It seems that the ‘death’ of print media should have been dubbed more suitably as ‘an ill-health’. It is true that since the internet came along to save the lives of many a tree, print publishing on the other hand, has suffered greatly. But print has found an unlikely saviour, or at least a monied champion, in Amazon’s own Jeff Bezos.
This may have been one of the more surprising acquisitions in a long time but Bezos’s $250 million bid for the 135-year-old newspaper is telling of the hope and viability that print media is still (at least) perceived to have. As CEO and founder of Amazon.com, Bezos knows a thing or two about a good investment. His co-sign is still a little suspicious and worrying for the many journalists who work for the paper but it is one romance that journos everywhere will be eager to watch unfold.
With Amazon already spearheading digitised literature with the Kindle series, digital magazines, as well as selling hard copies online, the newspaper industry was not one that the online giant had tackled as yet. While this could be proof that there’s still hope for traditional mediums, many fear that Bezos will simply use the power and influence of owning such an institution to his personal benefit. He did purchase the paper with his own money after all…More optimistically, this could be the first successful model that bridges the gap between digital and print, monetising print in a new way and keeping many an ailing paper alive. Consolidation of online and print in this way could reap interesting benefits.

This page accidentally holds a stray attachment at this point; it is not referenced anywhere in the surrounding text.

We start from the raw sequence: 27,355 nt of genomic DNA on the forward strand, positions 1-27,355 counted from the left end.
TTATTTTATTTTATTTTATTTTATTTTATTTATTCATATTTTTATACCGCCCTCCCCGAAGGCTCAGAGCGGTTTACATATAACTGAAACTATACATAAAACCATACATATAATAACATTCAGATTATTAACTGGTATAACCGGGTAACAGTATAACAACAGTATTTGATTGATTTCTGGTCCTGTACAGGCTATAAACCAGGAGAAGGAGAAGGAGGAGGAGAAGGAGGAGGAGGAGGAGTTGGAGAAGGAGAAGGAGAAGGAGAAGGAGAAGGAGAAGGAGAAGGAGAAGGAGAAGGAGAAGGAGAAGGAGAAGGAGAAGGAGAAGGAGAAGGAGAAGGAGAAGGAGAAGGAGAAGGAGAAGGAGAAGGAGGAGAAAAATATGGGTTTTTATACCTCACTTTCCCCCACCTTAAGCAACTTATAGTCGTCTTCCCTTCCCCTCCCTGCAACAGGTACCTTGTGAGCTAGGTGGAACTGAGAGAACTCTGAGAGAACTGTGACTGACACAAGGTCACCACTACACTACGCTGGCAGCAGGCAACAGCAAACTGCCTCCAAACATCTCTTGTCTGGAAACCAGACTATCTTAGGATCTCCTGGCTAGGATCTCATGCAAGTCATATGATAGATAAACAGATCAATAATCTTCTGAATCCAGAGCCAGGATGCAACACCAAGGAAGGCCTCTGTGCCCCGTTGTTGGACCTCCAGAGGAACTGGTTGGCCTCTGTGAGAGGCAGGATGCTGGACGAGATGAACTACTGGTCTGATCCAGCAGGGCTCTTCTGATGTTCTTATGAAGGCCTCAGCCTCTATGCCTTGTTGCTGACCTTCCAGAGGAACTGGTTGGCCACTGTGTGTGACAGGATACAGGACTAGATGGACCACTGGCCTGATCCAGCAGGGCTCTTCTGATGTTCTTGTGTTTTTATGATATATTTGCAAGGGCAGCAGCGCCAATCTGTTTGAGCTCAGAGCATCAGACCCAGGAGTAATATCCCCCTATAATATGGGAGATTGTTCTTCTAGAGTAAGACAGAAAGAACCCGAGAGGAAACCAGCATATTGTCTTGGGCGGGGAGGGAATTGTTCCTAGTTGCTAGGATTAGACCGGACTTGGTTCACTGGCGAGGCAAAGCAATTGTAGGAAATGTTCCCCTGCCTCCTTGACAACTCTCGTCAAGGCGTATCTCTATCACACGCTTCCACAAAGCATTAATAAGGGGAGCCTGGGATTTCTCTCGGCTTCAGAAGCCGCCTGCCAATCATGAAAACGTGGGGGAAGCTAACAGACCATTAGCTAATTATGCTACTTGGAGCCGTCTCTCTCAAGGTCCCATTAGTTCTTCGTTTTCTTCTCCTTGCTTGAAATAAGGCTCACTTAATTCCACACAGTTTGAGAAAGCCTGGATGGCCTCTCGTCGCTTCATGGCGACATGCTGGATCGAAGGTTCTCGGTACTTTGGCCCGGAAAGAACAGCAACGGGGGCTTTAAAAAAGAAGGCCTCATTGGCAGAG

The romance and ‘credibility’ of print is still very much a consideration. From a journalistic point of view the perception of online media is that it is an unkempt entity, unsupervised, bursting at the seams with bloggers and not subject to the same authority as print. There is also a certain amount of prestige that newspapers hold and online, although instant and affordable to run and consume, just hasn’t been received in the same way.
Here at home, print publications have shut down, been bought and exchanged hands with alarming frequency, including Exclusive Books and Van Schaik. The way we consume information has definitely changed, maybe not as much as we thought but remaining relevant and economical to distribute will breed innovations that are probably overdue considering how long newspapers have used this near-archaic model. Niche entertainment magazines like Vice and Noisy have particularly interesting ways of dealing with new media, where their brand is built around the revenue from TV channels, affiliates, events and a record label, the mags are just part of the package, still reputable but not the main money spinner by any means. Bezos seems to be becoming a monopolist in the same way, although thankfully he reassured staff at The Washington Post, saying – “I understand the critical role the Post plays in Washington DC and our nation, and the Post’s values will not change.”